My first reaction to Maidanek was a feeling of surprise. I had imagined something horrible and sinister beyond words. It was nothing like that. It looked singularly harmless from outside. “Is that it? ” was my first reaction when we stopped at what looked like a large workers’ settlement. Behind us was the many towered skyline of Lublin.
There was much dust on the road, and the grass was a dull, greenish-grey colour. The camp was separated from the road by a couple of barbed-wire fences, but these did not look particularly sinister, and might have been put up outside any military or semi-military establishment. The place was large; like a whole town of barracks painted a pleasant soft green.
There were many people around – soldiers and civilians. A Polish sentry opened the barbed-wire gate to let our cars enter the central avenue, with large green barracks on either side. And then we stopped outside a large barrack marked Bad und Desinfektion II. “This,” somebody said, “is where large numbers of those arriving at the camp were brought in.”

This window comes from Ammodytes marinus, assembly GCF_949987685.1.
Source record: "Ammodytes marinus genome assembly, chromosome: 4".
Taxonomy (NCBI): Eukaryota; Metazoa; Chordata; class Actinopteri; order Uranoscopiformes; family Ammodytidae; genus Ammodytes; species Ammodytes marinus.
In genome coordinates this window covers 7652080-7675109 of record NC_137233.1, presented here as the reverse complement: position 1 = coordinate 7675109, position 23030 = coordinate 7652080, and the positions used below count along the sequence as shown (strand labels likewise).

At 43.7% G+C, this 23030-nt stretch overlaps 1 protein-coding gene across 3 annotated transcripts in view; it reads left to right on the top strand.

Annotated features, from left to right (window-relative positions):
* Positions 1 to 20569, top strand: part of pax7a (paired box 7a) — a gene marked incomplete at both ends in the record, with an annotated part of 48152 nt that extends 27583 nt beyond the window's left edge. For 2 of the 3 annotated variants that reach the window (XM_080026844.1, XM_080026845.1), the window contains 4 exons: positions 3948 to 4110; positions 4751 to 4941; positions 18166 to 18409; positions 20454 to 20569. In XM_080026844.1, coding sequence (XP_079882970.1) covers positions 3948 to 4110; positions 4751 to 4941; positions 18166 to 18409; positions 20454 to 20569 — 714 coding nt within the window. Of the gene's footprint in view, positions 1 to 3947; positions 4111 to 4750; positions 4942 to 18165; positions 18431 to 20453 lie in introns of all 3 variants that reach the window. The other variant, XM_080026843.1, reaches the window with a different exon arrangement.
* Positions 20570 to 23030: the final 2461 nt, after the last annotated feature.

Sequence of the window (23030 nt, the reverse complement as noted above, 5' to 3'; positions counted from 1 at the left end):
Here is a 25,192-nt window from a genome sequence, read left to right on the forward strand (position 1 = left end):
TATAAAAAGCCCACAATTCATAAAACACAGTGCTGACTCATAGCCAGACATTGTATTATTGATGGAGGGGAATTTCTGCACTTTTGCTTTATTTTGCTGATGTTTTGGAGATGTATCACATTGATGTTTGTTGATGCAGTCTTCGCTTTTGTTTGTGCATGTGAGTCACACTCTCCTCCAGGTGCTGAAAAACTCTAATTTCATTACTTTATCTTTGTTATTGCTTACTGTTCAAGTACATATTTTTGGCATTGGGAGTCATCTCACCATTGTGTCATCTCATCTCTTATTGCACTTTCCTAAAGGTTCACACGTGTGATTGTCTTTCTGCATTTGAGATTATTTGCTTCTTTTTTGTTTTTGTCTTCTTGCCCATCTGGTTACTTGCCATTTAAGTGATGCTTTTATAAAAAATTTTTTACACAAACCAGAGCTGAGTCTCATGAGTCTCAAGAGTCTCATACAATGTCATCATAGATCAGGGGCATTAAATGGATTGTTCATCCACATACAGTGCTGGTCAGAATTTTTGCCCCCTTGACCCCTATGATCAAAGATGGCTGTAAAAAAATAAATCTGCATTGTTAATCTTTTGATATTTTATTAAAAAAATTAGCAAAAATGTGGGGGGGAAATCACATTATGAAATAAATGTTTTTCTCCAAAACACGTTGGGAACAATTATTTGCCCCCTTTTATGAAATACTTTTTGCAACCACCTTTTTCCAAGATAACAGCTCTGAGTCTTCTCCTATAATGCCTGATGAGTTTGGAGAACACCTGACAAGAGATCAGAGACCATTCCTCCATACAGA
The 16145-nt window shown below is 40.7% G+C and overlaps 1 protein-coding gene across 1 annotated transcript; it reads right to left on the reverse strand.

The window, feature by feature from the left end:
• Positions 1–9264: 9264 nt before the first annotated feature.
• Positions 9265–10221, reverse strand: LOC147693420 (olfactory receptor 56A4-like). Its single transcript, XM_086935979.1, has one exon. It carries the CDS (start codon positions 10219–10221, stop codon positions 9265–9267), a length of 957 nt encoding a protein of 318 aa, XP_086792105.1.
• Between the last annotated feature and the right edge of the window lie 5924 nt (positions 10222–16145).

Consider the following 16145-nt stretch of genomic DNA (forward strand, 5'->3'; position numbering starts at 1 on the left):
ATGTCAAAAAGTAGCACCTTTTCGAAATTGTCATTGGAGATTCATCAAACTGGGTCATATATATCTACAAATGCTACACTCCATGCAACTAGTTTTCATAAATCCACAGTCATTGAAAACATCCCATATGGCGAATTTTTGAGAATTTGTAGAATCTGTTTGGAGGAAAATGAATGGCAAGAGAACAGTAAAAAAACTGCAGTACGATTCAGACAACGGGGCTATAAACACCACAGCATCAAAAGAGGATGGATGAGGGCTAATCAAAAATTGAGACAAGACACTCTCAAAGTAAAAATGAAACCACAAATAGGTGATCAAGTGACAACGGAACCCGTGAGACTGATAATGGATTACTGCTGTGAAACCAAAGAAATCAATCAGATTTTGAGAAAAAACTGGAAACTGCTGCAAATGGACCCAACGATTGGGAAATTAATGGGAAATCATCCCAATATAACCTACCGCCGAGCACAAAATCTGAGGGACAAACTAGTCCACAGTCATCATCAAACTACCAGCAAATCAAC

The inside of this barrack was made of concrete, and water taps came out of the wall, and around the room there were benches where the clothes were put down and afterwards collected. So this was the place into which they were driven. Or perhaps they were politely invited to “Step this way, please?” Did any of them suspect, while washing themselves after a long journey, what would happen a few minutes later? Anyway, after the washing was over, they were asked to go into the next room; at this point even the most unsuspecting must have begun to wonder.